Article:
When prompted, fathers will talk with their kids about delaying sexual activity

August 31, 2012 by Stephanie Stephens
When prompted, fathers will talk with their kids about delaying sexual activity

Although mothers are usually the ones who have "the birds and the bees" talks with their children, with targeted prompting and guidance, fathers will also step up to the plate. That's the finding of a study in the American Journal of Health Promotion that analyzed mothers' and fathers' responses to a public health campaign about the benefits of having parent-child talks about delaying sexual activity. 

"Our findings show that fathers can increase communication frequency on a potentially awkward topic. Then, as their children age and even more important and sensitive topics come up, these fathers will have developed the kind of relationship with their children that can help conversation flow more smoothly," lead study author Jonathan Blitstein, Ph.D., a research psychologist at RTI International, an independent, not-for-profit research institute in North Carolina.

The 18-month study utilized data from the Parents Speak Up National Campaign (PSUNC). Results show that fathers of pre-adolescent and exposed to a multi-media campaign increased their communication efforts compared to the control group.  Mothers exposed to the same campaign did not increase their communication significantly, perhaps because they were already engaging in these discussions.

Engaging in these talks has critical implications the authors wrote, since previous studies show such conversations can also influence other positive, healthier sexual behaviors such as more use of contraceptives—including condoms—and having fewer sexual partners.

"Parental emotional bonds with children, parental monitoring of and parental communication about sex are all linked with better sexual among youth," said Aubrey Spriggs Madkour, Ph.D., assistant professor in the department of global community health and behavioral sciences at the Tulane University School of Public Health and .

"Public service announcements or PSAs can reach fathers 'where they are,' and hold great promise for engaging them in these important discussions with their children," she said.

Madkour noted that the present study was conducted under more tightly controlled conditions than may be expected in a public rollout of a PSA.  For example, campaign materials were sent directly to parents, who also received prompts to watch them.

"As a next step in the research, researchers will need to demonstrate that in real world conditions, where parents may or may not see or dedicate their attention to the PSAs, the effects of the campaign are also positive," Madkour said.

Study findings may open the door for effective communication around other risky behaviors, noted Blitstein. "It's a great opportunity for to get more involved. So why don't they? We don't really have that answer, but we shouldn't feed the belief that mothers have sole responsibility."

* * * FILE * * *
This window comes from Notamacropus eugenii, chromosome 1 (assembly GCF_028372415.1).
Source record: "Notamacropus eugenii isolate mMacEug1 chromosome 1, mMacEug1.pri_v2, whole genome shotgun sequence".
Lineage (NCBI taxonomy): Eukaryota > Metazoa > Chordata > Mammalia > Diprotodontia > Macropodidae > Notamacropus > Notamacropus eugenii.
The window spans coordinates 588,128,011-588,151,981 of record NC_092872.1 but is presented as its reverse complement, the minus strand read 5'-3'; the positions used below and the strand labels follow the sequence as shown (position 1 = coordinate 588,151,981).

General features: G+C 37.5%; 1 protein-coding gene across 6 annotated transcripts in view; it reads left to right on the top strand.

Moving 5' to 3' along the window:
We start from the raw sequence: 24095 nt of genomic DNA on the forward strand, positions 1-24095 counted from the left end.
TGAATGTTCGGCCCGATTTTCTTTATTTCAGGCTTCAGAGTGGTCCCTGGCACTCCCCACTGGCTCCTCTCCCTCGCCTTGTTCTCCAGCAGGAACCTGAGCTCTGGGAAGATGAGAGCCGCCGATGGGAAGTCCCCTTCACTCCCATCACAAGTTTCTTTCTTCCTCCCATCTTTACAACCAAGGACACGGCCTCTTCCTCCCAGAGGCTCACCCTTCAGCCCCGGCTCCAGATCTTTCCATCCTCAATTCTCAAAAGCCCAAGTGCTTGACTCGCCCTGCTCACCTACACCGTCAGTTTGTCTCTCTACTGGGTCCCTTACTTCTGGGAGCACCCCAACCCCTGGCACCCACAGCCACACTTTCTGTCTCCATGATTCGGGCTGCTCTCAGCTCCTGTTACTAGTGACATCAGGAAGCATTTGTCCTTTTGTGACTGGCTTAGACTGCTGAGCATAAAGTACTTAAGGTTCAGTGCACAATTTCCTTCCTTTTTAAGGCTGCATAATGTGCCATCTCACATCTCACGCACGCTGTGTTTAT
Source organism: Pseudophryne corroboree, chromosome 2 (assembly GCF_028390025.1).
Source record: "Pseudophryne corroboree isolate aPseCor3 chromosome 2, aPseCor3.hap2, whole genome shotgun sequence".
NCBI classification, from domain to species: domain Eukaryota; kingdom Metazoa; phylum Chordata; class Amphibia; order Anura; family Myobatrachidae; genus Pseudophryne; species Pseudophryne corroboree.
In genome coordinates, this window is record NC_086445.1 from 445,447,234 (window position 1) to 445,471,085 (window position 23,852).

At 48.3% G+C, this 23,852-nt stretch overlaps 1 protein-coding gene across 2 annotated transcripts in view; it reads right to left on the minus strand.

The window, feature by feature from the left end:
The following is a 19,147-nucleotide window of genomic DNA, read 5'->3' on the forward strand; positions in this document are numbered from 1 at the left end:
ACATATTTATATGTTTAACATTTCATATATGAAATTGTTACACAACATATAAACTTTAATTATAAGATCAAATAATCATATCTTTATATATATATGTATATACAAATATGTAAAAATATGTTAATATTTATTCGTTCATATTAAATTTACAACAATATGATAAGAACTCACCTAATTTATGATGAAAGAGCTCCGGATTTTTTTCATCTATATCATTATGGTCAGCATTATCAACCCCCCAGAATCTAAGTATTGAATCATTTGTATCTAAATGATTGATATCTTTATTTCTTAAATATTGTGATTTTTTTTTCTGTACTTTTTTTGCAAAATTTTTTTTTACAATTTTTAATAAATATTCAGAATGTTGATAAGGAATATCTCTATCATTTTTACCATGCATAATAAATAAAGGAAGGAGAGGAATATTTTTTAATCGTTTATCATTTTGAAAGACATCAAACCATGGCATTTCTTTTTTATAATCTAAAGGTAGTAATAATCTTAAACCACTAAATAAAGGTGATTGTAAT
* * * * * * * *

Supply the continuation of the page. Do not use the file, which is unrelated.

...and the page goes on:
Explore further: Study examines how parenthood affects gay couples' health, HIV risk

More information: Jonathan L. Blitstein, et al. Repeated Exposure to Media Messages Encouraging Parent-Child Communication About Sex: Differential Trajectories for Mothers and Fathers. American Journal of Health Promotion. September/October 2012, Vol. 27, No. 1 43.

Related Stories

Study examines how parenthood affects gay couples' health, HIV risk

June 27, 2012
Gay parents face many of the same challenges as straight parents when it comes to sex and intimacy after having children, according to a new study of gay fathers published in the journal Couple and Family Psychology. The ...

Recommended for you

When male voles drink alcohol, but their partner doesn't, their relationship suffers

November 17, 2017
A study of the effect of alcohol on long-term relationships finds that when a male prairie vole has access to alcohol, but his female partner doesn't, the relationship suffers - similar to what has been observed in human ...

Risk of distracted driving predicted by age, gender, personality and driving frequency

November 17, 2017
New research identifies age, gender, personality and how often people drive as potential risk factors for becoming distracted while driving. Young men, extroverted or neurotic people, and people who drive more often were ...

Spanking linked to increase in children's behavior problems

November 16, 2017
Children who have been spanked by their parents by age 5 show an increase in behavior problems at age 6 and age 8 relative to children who have never been spanked, according to new findings in Psychological Science, a journal ...

Generous people give in a heartbeat—new study

November 15, 2017
Altruistic people are said to be "kind hearted" - and new research published in the journal Scientific Reports shows that generous people really are more in touch with their own hearts.

Teenage depression linked to father's depression

November 15, 2017
Adolescents whose fathers have depressive symptoms are more likely to experience symptoms of depression themselves, finds a new study led by UCL researchers.

How emotions influence our internal clock

November 15, 2017
Human beings have an internal clock that enables the subconscious perception and estimation of time periods. A research team under Dr. Roland Thomaschke of the University of Freiburg's Department of Psychology has showed ...

0 comments

Please sign in to add a comment. Registration is free, and takes less than a minute. Read more

Click here to reset your password.
Sign in to get notified via email when new comments are made.